Monthly Archives: November 2009

Michael Schmidt’s Nov. 17, ’09 Queen’s Park press conference statement

Raw milk farmer Michael Schmidt with lawyer Karen Selick of the Canadian Constitution Foundation at recent Queen's Park press conference Nov. 17, 2009. Media, MPPs and supporters were in attendance.

November 21, 2009 is the 3rd anniversary of the armed raid on Glencolton Farms to shut down a successful legitimate local food operation, which provided amongst many other products fresh raw milk to its members.

I am here at Queens Park today for the 5th time to update the Premier his Ministers the MPP’s and the press about the current status in relation to the raw milk issue.

Canada and Ontario has a special significance in this world wide battle for food rights because of its total prohibition to sell or distribute milk which is not pasteurized.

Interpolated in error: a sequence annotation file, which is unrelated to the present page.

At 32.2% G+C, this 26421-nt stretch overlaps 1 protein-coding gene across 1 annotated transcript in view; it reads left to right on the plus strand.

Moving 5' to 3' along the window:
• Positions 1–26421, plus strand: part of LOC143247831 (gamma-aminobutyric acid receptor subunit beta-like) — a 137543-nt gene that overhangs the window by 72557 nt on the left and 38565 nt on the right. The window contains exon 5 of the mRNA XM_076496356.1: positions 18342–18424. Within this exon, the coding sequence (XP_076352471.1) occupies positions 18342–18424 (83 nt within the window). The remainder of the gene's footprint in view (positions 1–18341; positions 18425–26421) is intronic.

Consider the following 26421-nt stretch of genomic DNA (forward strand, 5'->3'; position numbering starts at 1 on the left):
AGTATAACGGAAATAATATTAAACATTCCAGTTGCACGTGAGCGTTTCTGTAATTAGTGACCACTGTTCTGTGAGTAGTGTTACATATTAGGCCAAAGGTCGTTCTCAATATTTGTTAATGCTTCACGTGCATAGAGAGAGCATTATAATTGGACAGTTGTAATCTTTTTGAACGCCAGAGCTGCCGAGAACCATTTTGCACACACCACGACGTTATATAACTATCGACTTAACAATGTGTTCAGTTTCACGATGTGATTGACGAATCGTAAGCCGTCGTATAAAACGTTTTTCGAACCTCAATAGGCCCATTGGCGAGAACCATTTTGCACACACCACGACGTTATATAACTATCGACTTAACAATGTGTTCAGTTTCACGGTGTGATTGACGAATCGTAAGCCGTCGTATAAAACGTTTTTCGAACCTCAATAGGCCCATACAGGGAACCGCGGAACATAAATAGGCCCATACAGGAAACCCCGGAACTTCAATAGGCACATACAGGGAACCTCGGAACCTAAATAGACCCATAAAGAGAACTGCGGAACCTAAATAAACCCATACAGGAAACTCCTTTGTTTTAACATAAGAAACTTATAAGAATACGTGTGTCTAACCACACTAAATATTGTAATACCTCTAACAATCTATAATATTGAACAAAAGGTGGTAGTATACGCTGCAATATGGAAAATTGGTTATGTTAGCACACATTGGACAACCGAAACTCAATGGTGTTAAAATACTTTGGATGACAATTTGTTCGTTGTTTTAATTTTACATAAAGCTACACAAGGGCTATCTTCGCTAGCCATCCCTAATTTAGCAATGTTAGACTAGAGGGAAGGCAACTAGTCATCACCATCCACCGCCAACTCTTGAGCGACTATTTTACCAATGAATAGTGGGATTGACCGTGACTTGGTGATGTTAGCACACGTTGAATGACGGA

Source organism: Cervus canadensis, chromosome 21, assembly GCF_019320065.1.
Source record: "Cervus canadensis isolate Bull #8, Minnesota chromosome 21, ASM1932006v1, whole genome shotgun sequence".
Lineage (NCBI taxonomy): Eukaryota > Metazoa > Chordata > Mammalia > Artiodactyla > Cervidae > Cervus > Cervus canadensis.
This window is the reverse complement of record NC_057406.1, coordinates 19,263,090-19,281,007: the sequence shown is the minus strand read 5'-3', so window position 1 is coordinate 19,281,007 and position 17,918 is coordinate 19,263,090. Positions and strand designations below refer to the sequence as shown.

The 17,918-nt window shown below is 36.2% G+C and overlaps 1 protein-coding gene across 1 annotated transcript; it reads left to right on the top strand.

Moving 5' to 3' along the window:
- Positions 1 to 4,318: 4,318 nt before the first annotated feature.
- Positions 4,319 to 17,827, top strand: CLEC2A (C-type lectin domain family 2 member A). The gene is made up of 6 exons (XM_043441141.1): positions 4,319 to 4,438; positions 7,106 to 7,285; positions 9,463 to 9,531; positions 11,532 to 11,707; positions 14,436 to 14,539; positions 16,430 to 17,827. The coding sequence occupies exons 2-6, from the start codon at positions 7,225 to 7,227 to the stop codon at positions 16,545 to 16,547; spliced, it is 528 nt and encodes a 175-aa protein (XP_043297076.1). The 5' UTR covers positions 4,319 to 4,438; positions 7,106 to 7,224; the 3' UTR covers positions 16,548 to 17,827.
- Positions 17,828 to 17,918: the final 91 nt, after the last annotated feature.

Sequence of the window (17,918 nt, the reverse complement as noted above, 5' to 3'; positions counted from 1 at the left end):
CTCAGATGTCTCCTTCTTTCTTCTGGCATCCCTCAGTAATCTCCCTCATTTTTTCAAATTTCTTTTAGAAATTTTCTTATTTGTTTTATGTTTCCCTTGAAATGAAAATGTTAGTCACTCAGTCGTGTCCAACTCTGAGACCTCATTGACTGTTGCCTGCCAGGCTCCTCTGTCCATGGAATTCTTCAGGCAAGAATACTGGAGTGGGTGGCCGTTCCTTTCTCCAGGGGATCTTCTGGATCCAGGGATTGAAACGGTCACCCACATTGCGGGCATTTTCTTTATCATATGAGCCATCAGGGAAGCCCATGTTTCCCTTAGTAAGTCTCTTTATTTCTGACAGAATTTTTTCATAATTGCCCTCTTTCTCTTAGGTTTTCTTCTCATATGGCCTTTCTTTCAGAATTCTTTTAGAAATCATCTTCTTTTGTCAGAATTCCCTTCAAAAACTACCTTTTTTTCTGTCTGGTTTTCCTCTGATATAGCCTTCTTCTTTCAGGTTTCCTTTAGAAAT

It is crucial to take notice that there is no ban to consume raw milk.

In the last three years our battle here in Ontario gained world wide attention partially due to the reputation that Canada still claims to be the best and freest country in the world. Continue reading

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Vegetarian mythologies

Here’s a fascinating excerpt from a review on Marjorie Tietjen’s “Lyme Disease Sentinel blog” of Lierre Keith’s book “The Vegetarian Myth”:

Enduring controversy over vegetarian diets.

The author practiced a vegan lifestyle for approximately 20 years and she strongly feels that her health was destroyed by her total avoidance of all animal products. Her declining health and her aching desire to follow the ways of nature in a humane fashion motivated her to conduct further research and to write this groundbreaking book. She had tried desperately to be vegan and organic, hoping not to have to take life in order to preserve her own. However the more frantically she tried, the sicker she became and the more she realized that in order for something to live, it has to take the life of another….whether directly or indirectly. Keith softens this hard fact a bit by saying that we all take turns giving our life for the benefit of other life. While the reader might not agree with everything Keith has to say, this book is a compelling read and provides much food for thought for vegetarians, vegans and omnivores. Continue reading